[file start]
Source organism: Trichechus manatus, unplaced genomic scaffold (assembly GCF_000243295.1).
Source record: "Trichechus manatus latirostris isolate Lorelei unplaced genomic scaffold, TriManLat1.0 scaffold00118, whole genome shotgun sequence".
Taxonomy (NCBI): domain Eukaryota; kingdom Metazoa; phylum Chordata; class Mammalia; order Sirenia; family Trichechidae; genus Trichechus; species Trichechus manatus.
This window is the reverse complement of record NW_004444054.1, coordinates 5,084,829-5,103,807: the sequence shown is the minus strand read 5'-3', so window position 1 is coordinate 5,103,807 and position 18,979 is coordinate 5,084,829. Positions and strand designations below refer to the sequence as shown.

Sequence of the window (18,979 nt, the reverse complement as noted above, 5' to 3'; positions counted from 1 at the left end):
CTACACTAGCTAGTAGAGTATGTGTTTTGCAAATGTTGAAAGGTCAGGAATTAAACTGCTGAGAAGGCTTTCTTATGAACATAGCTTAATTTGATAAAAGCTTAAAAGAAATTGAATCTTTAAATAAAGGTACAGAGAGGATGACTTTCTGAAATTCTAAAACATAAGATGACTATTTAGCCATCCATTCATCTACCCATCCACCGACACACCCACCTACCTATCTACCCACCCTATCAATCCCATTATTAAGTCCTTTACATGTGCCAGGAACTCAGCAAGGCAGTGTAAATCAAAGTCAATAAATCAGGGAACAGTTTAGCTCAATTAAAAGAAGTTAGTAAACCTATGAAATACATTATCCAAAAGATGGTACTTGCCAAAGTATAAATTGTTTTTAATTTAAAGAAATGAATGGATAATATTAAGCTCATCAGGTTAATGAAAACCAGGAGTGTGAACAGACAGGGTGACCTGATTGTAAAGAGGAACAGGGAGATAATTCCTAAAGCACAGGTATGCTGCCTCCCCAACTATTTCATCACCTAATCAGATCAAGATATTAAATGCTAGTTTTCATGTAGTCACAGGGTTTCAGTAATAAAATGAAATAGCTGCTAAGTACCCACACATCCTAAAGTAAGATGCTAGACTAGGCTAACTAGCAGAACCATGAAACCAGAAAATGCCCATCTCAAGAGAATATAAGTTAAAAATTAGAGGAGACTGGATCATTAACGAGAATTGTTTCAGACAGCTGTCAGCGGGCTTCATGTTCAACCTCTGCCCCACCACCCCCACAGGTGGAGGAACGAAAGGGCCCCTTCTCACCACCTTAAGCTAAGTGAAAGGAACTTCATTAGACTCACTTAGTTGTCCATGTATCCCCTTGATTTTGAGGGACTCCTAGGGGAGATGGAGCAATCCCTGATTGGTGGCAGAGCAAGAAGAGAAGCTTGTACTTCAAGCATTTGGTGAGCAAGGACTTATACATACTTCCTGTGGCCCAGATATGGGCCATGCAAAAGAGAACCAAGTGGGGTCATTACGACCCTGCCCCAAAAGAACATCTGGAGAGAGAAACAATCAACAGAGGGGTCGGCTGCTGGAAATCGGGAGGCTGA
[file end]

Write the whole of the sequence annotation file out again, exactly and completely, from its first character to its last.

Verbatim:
Source organism: Trichechus manatus, unplaced genomic scaffold (assembly GCF_000243295.1).
Source record: "Trichechus manatus latirostris isolate Lorelei unplaced genomic scaffold, TriManLat1.0 scaffold00118, whole genome shotgun sequence".
Taxonomy (NCBI): domain Eukaryota; kingdom Metazoa; phylum Chordata; class Mammalia; order Sirenia; family Trichechidae; genus Trichechus; species Trichechus manatus.
This window is the reverse complement of record NW_004444054.1, coordinates 5,084,829-5,103,807: the sequence shown is the minus strand read 5'-3', so window position 1 is coordinate 5,103,807 and position 18,979 is coordinate 5,084,829. Positions and strand designations below refer to the sequence as shown.

Sequence of the window (18,979 nt, the reverse complement as noted above, 5' to 3'; positions counted from 1 at the left end):
CTACACTAGCTAGTAGAGTATGTGTTTTGCAAATGTTGAAAGGTCAGGAATTAAACTGCTGAGAAGGCTTTCTTATGAACATAGCTTAATTTGATAAAAGCTTAAAAGAAATTGAATCTTTAAATAAAGGTACAGAGAGGATGACTTTCTGAAATTCTAAAACATAAGATGACTATTTAGCCATCCATTCATCTACCCATCCACCGACACACCCACCTACCTATCTACCCACCCTATCAATCCCATTATTAAGTCCTTTACATGTGCCAGGAACTCAGCAAGGCAGTGTAAATCAAAGTCAATAAATCAGGGAACAGTTTAGCTCAATTAAAAGAAGTTAGTAAACCTATGAAATACATTATCCAAAAGATGGTACTTGCCAAAGTATAAATTGTTTTTAATTTAAAGAAATGAATGGATAATATTAAGCTCATCAGGTTAATGAAAACCAGGAGTGTGAACAGACAGGGTGACCTGATTGTAAAGAGGAACAGGGAGATAATTCCTAAAGCACAGGTATGCTGCCTCCCCAACTATTTCATCACCTAATCAGATCAAGATATTAAATGCTAGTTTTCATGTAGTCACAGGGTTTCAGTAATAAAATGAAATAGCTGCTAAGTACCCACACATCCTAAAGTAAGATGCTAGACTAGGCTAACTAGCAGAACCATGAAACCAGAAAATGCCCATCTCAAGAGAATATAAGTTAAAAATTAGAGGAGACTGGATCATTAACGAGAATTGTTTCAGACAGCTGTCAGCGGGCTTCATGTTCAACCTCTGCCCCACCACCCCCACAGGTGGAGGAACGAAAGGGCCCCTTCTCACCACCTTAAGCTAAGTGAAAGGAACTTCATTAGACTCACTTAGTTGTCCATGTATCCCCTTGATTTTGAGGGACTCCTAGGGGAGATGGAGCAATCCCTGATTGGTGGCAGAGCAAGAAGAGAAGCTTGTACTTCAAGCATTTGGTGAGCAAGGACTTATACATACTTCCTGTGGCCCAGATATGGGCCATGCAAAAGAGAACCAAGTGGGGTCATTACGACCCTGCCCCAAAAGAACATCTGGAGAGAGAAACAATCAACAGAGGGGTCGGCTGCTGGAAATCGGGAGGCTGA